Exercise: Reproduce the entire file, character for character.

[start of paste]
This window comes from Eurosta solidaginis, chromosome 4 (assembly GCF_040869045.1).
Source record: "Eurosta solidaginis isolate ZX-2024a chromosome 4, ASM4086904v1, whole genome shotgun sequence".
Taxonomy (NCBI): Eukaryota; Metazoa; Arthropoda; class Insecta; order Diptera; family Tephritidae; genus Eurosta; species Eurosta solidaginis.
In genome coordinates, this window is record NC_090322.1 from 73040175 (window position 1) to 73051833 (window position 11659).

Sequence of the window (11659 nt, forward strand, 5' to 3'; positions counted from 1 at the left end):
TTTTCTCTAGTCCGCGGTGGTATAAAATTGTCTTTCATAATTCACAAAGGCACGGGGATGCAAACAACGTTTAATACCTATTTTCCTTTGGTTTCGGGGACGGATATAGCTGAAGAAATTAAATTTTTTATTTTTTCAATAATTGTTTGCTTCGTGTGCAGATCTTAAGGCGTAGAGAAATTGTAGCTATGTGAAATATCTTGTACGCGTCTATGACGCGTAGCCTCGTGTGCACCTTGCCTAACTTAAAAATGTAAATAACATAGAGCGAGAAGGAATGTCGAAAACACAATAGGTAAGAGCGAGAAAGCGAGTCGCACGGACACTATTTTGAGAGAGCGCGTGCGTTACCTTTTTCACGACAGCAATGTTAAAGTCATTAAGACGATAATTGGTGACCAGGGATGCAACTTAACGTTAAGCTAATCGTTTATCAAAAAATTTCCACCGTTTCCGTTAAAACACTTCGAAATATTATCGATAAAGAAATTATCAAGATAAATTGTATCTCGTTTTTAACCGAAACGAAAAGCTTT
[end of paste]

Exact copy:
This window comes from Eurosta solidaginis, chromosome 4 (assembly GCF_040869045.1).
Source record: "Eurosta solidaginis isolate ZX-2024a chromosome 4, ASM4086904v1, whole genome shotgun sequence".
Taxonomy (NCBI): Eukaryota; Metazoa; Arthropoda; class Insecta; order Diptera; family Tephritidae; genus Eurosta; species Eurosta solidaginis.
In genome coordinates, this window is record NC_090322.1 from 73040175 (window position 1) to 73051833 (window position 11659).

Sequence of the window (11659 nt, forward strand, 5' to 3'; positions counted from 1 at the left end):
TTTTCTCTAGTCCGCGGTGGTATAAAATTGTCTTTCATAATTCACAAAGGCACGGGGATGCAAACAACGTTTAATACCTATTTTCCTTTGGTTTCGGGGACGGATATAGCTGAAGAAATTAAATTTTTTATTTTTTCAATAATTGTTTGCTTCGTGTGCAGATCTTAAGGCGTAGAGAAATTGTAGCTATGTGAAATATCTTGTACGCGTCTATGACGCGTAGCCTCGTGTGCACCTTGCCTAACTTAAAAATGTAAATAACATAGAGCGAGAAGGAATGTCGAAAACACAATAGGTAAGAGCGAGAAAGCGAGTCGCACGGACACTATTTTGAGAGAGCGCGTGCGTTACCTTTTTCACGACAGCAATGTTAAAGTCATTAAGACGATAATTGGTGACCAGGGATGCAACTTAACGTTAAGCTAATCGTTTATCAAAAAATTTCCACCGTTTCCGTTAAAACACTTCGAAATATTATCGATAAAGAAATTATCAAGATAAATTGTATCTCGTTTTTAACCGAAACGAAAAGCTTT